• Purchase of a software, equipment or similar manual to improve efficiency and/or results of PI or lab personnel use of software or equipment used in the specific research project.
  • Book associated with a specific research technique or aspect of the research project that will introduce efficiencies to the research, improve quality of results, improve results from a specific piece of research equipment or improve results from a research experiment.
  • Books which are not available from the library or from other sources.
  • Specific books needed so often that a library copy is not sufficient.

Dues and Memberships

Dues and membership fees which may be justifiable as being an unlike circumstance are:

  • The registration costs for a PI to attend a specific meeting or conference to present research findings includes membership fees but it is more costly to attend as a non-member.
  • The request for a proposal requires the individual to hold a current membership.

Copier Charges, Copy Cards

General copying  may not be charged directly to a sponsored agreement. However, the use of specific codes on a department copier is an acceptable methodology to identify copying charges for a sponsored agreement. The copying charges must be to solely to advance the work under the sponsored agreement.

Equipment Maintenance Agreements/Service Contracts

General purpose equipment maintenance or service agreements may not be charged directly to a sponsored agreement. Maintenance agreements  or service contracts on scientific/technical equipment which are used to specifically to advance the purpose of a sponsored agreement may be direct charged if either one of the two following allocation approaches are used:

  • Actual usage of the related equipment is tracked e.g. a log and the usage information is the basis for allocation
  • The PI can apply the proportional benefit rule without undue effort or cost to the applicable sponsored agreements

Facility Costs

Facility costs such as building costs, utility costs, space rental charges and work orders which may be justifiable as being an unlike circumstance are:

  • The sponsored agreement is classified as off-campus and the facility costs are not paid for by the University
  • Special arrangement and alterations costs are specifically incurred for the sponsored agreement

General Office Supplies

Office supplies may be appropriate as a direct cost if the work takes place at a remote site or the scope of work requires an excessive amount of office supplies for tasks unique to the project. Projects that require extensive workshops or training seminars frequently need excessive office supplies to develop handouts for the participants. The following examples of justifications for office supplies that may be considered an unlike circumstance:

  • Significant supplies for mailings, brochures and reports will be used for a sponsored agreement.
  • Significant office supplies will be used to fulfill a sponsor's request to send Standard Operating Procedure manuals to other agencies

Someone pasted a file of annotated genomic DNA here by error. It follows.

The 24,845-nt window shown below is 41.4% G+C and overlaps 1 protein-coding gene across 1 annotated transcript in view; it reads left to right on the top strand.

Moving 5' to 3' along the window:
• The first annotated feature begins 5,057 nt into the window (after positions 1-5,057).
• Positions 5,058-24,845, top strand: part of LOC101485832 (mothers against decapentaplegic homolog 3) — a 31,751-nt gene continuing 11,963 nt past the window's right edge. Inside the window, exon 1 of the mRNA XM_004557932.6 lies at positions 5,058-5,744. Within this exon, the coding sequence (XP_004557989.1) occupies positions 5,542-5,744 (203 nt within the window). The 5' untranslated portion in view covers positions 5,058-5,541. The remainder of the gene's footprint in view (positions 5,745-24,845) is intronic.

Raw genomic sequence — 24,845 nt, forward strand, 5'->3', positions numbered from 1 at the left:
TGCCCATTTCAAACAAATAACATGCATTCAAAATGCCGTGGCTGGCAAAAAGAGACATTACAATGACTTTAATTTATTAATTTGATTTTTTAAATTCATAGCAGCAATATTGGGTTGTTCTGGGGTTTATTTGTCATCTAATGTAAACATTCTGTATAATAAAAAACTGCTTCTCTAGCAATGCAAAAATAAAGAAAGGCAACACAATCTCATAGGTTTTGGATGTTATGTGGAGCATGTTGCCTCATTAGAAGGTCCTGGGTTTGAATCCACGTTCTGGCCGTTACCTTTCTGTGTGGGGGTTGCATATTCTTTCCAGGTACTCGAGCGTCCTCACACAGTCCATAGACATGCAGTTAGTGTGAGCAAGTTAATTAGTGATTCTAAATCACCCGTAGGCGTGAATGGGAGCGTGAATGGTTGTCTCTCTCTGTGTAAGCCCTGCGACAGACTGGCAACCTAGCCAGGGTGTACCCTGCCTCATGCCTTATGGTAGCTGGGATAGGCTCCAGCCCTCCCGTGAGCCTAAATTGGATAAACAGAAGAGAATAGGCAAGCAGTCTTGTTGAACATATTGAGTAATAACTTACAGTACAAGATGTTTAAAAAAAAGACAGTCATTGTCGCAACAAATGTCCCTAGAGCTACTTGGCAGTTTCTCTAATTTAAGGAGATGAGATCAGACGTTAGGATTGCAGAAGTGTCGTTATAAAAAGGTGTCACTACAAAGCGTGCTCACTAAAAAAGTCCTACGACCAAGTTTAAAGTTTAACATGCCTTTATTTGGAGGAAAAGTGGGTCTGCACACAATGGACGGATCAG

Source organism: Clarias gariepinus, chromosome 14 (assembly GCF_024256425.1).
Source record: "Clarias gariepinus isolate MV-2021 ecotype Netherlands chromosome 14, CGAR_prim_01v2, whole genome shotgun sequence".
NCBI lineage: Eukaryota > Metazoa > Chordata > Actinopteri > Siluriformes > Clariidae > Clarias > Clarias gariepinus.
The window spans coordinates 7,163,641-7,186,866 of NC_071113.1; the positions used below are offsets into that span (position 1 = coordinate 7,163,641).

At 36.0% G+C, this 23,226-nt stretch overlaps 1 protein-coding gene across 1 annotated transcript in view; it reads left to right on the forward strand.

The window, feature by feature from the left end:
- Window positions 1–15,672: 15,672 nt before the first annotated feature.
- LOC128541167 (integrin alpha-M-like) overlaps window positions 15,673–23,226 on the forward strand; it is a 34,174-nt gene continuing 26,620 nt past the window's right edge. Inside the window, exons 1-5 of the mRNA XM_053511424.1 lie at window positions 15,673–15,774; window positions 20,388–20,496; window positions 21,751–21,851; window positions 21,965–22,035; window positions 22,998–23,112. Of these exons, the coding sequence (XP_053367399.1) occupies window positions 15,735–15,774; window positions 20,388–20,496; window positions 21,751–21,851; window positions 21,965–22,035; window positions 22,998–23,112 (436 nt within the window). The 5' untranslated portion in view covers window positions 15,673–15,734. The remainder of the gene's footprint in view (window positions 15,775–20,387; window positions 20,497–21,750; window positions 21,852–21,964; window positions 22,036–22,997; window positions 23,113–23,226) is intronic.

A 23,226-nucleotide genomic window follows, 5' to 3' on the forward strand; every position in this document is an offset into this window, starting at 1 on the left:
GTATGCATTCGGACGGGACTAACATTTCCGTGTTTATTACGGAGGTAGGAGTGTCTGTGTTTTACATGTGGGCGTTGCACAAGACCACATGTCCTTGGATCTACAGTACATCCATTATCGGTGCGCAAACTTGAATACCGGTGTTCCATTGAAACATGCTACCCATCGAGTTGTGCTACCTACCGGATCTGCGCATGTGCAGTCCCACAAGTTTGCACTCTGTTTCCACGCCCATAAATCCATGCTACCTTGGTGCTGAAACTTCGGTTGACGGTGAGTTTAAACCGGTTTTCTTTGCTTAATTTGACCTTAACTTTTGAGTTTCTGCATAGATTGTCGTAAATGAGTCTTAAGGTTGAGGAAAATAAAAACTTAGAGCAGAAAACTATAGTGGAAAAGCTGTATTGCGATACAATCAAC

• An unusually large amount of office supplies are required to prepare brochures and educational training materials for workshops.
  • Envelopes used to mail an unusually large number of research questionnaires
  • Paper, folders, and page charges for producing manuals, conference materials, human subject files, manuscripts, survey instruments, scientific data when such activity is a primary objective of the project
  • Office supplies for participants in an externally funded conference or seminar hosted by the campus. Example: Conference grants


Postage may be appropriate as a direct cost when it is excessive, involves requirements to mail to foreign countries, and can be tied to scope of work as an unlike circumstance. An example of a justification that may be considered an unlike circumstance is:

  • Postage is required to mail scientific materials e.g. biological samples in dry ice.
  • Postage to conduct research surveys or patient follow-up letters

Note: Postage expenses include US Mail, Federal Express, UPS, etc. All shipping costs for purchases should be charged to the same account code as the items being purchased. The difference between postage (F&A) and freight (direct) is driven by the item(s) being sent not the means by which it is sent.

Telephone and Internet Access

The University interprets local telephone costs to include local telephone service charges for voice/data access. Cellular phone costs and subscription fees for internet access are typically indirect costs. Under exceptional circumstances, local telephone expenses may be directly charged to a sponsored agreement. Exceptional circumstances may apply when:

  • A dedicated line used to conduct a telephone survey.
  • A phone line used exclusively to manage a multi-site research project.
  • Local telephone Service - A hotline or crisis line that is specifically required by a sponsored agreement
  • A dedicate fax machine and voice port is necessary to ensure confidentiality of transmitted patient information

Procedures must be in place to ensure that the particular line is used exclusively for the project or activity to which it is being directly charged.


Cost Policy FAQs

Does the cost policy apply to all sponsored agreements?

The cost policy applies to all sponsored agreements, federal and non-federal. However, the costs identified as “normally F&A” may be directly charged to a non-federal project if approved (does not specifically disapprove) by the sponsor. For this purpose a federal sponsored agreement includes federal awards received directly by the University as well as subawards received by the University under federal awards to other organizations.

Are federal formula grants such as Hatch and Smith-Lever subject to the cost policy?